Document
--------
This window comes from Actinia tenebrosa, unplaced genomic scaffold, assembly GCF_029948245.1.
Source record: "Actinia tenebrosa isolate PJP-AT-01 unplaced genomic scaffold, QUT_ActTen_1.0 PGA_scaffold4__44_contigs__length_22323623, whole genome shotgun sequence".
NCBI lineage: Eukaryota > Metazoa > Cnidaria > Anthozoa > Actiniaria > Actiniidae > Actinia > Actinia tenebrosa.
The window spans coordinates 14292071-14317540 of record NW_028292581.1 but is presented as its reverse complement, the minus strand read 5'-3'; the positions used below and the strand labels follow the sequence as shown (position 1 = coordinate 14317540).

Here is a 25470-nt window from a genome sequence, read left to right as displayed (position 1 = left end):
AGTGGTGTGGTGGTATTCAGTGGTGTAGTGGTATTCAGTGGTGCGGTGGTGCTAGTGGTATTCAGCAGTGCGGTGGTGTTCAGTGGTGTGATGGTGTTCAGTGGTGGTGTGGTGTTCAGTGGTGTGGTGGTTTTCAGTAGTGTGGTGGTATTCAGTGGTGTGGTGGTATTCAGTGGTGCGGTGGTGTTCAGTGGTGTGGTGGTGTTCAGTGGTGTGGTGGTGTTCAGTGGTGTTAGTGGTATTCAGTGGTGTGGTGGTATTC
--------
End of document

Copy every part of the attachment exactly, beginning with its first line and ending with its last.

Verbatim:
This window comes from Actinia tenebrosa, unplaced genomic scaffold, assembly GCF_029948245.1.
Source record: "Actinia tenebrosa isolate PJP-AT-01 unplaced genomic scaffold, QUT_ActTen_1.0 PGA_scaffold4__44_contigs__length_22323623, whole genome shotgun sequence".
NCBI lineage: Eukaryota > Metazoa > Cnidaria > Anthozoa > Actiniaria > Actiniidae > Actinia > Actinia tenebrosa.
The window spans coordinates 14292071-14317540 of record NW_028292581.1 but is presented as its reverse complement, the minus strand read 5'-3'; the positions used below and the strand labels follow the sequence as shown (position 1 = coordinate 14317540).

Here is a 25470-nt window from a genome sequence, read left to right as displayed (position 1 = left end):
AGTGGTGTGGTGGTATTCAGTGGTGTAGTGGTATTCAGTGGTGCGGTGGTGCTAGTGGTATTCAGCAGTGCGGTGGTGTTCAGTGGTGTGATGGTGTTCAGTGGTGGTGTGGTGTTCAGTGGTGTGGTGGTTTTCAGTAGTGTGGTGGTATTCAGTGGTGTGGTGGTATTCAGTGGTGCGGTGGTGTTCAGTGGTGTGGTGGTGTTCAGTGGTGTGGTGGTGTTCAGTGGTGTTAGTGGTATTCAGTGGTGTGGTGGTATTC